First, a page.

Macular Degeneration Overview
Just to put things into perspective, by 2030s, for the first time in the history of the United States:
- All baby boomers will be older than age 65, i.e. 78.0 million people 65 years and older compared to 76.4 million under the age of 18. (Source)
And by 2050s,
- One fifth of the total U.S. population will be 65 or older, up from 12% in 2000 and 8% in 1950. (Source)
Of all other things, this also means a significant increase in percentage of people susceptible to macular degeneration, or age-related macular degeneration (AMD or ARMD), as it is referred to otherwise. According to research; age related macular degeneration is the biggest cause of irreversible vision loss in seniors.
It is a painless and irreversible degenerative eye disease that targets and damages the central part of the retina within the eye, the macula, which serves to help us view fine details clearly.
Since macular degeneration impairs central vision of a person, people suffering from it are troubled in performing tasks requiring clear central vision, such as reading, writing, threading a needle and so forth.
Due to macular function issues, experiencing blurriness or darkness in center of vision is a common outcome for AMD patients, though the peripheral vision remains unaffected, quite unlike what many people tend to believe somehow.
Age related macular degeneration is classified into two major types broadly, dry and wet.
While dry AMD cases outnumber wet AMD, the later one far outweighs the former in intensity and severity, capable of inflicting rapid and sudden loss of central vision.
Various elements considered helpful in treatment, in addition to different types of therapies and medication, also include dietary constituents and lifestyle changes aimed at halting the progression of age related macular degeneration. Early identification of this degenerative disease in patients with higher risk factor for it is also equally important.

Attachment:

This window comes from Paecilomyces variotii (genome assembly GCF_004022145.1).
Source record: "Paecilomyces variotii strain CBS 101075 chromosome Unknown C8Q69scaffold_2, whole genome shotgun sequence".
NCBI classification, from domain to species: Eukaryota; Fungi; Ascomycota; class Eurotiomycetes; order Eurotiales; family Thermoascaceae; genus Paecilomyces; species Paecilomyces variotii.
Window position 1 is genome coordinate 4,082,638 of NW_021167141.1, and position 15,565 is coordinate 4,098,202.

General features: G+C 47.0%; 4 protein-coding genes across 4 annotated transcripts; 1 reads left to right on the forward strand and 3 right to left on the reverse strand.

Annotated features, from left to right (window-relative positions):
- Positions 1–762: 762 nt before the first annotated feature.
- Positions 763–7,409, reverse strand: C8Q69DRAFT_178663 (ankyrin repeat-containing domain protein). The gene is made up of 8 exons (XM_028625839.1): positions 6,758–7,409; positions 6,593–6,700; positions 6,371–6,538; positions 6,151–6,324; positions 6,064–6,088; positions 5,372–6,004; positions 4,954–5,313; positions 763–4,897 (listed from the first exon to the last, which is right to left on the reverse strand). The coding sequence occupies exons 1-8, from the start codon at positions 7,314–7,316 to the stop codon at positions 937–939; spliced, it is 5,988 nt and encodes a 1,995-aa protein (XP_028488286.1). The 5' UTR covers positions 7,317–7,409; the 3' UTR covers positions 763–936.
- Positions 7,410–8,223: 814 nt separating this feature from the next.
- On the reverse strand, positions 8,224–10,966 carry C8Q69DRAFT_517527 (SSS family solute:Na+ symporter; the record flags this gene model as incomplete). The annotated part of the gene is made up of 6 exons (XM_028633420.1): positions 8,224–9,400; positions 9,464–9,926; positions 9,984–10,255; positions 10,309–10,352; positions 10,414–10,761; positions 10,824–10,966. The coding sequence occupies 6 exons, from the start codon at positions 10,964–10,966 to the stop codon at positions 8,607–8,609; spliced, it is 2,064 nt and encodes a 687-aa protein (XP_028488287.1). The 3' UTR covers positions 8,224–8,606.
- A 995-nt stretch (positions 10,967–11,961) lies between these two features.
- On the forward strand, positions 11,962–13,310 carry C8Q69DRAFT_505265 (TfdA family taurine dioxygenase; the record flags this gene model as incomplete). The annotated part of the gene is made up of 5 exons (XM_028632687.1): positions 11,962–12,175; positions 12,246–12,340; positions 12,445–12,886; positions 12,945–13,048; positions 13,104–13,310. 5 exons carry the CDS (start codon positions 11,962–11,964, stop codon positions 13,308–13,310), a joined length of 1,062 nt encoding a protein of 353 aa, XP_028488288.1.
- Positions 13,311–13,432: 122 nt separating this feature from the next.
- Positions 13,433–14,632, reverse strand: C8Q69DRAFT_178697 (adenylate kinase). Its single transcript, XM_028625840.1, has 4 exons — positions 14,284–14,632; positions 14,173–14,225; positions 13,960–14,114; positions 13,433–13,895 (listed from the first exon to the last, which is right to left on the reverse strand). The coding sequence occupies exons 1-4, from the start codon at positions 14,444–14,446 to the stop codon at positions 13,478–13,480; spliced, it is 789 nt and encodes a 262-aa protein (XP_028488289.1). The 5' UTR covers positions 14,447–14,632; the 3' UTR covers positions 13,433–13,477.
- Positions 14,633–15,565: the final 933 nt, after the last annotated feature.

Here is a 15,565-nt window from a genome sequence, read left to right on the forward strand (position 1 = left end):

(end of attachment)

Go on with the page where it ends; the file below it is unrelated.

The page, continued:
Primarily affecting people above 65, some macular complications also target younger people, but generally, it is referred as “age related macular degeneration”. Macula, the sensitive region of the retina used for sharp central vision, is affected in this particular eye condition. As of now, despite the availability of various treatments for AMD, no certain cure exists for it.
What is Retina?
Located at the back of your eye, it comprises of the collection of light sensitive tissues, which serve to capture the images we see and pass them on to the brain via the optic nerve, after converting them into electrical impulses with the help of a chemical reaction. This conversion is almost instant and the resultant impulses or signals are passed on to the brain, which interprets all the visual information for us as the images we see.
What is Macula?
The small portion of the retina right at its center is referred as the macula, which helps you in seeing straight ahead (central vision) and identifying the finer details through your direct line of sight. Activities like reading, driving, color and face recognition are possible due to the macula. The remaining ‘non-macular’ region of the retina takes care of your side vision and night vision.